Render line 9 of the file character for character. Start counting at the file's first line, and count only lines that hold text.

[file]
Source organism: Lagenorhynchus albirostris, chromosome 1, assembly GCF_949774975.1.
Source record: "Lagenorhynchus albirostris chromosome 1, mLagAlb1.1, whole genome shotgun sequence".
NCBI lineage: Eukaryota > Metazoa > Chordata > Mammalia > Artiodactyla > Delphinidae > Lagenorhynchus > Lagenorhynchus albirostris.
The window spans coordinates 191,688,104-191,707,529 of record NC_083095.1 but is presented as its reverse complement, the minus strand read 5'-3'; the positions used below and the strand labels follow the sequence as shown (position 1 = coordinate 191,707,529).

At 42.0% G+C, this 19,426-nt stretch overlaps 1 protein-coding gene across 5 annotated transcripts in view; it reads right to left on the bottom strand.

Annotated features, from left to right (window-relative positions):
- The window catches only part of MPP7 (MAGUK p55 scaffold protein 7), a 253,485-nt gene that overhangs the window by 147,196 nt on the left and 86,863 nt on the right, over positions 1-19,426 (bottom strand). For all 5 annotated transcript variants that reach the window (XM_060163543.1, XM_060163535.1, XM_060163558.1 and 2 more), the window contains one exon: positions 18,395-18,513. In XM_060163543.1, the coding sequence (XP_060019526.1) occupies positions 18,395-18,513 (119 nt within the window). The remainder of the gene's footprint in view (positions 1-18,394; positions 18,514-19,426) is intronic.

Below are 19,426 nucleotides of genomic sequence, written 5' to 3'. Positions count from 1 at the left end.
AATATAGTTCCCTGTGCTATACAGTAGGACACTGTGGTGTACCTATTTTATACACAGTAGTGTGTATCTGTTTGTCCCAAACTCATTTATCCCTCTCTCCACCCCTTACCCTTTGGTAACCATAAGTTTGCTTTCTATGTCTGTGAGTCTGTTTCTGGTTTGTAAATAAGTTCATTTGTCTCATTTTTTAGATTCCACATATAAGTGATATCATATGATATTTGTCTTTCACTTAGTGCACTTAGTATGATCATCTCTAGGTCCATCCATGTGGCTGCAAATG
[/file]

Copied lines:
AATATAGTTCCCTGTGCTATACAGTAGGACACTGTGGTGTACCTATTTTATACACAGTAGTGTGTATCTGTTTGTCCCAAACTCATTTATCCCTCTCTCCACCCCTTACCCTTTGGTAACCATAAGTTTGCTTTCTATGTCTGTGAGTCTGTTTCTGGTTTGTAAATAAGTTCATTTGTCTCATTTTTTAGATTCCACATATAAGTGATATCATATGATATTTGTCTTTCACTTAGTGCACTTAGTATGATCATCTCTAGGTCCATCCATGTGGCTGCAAATG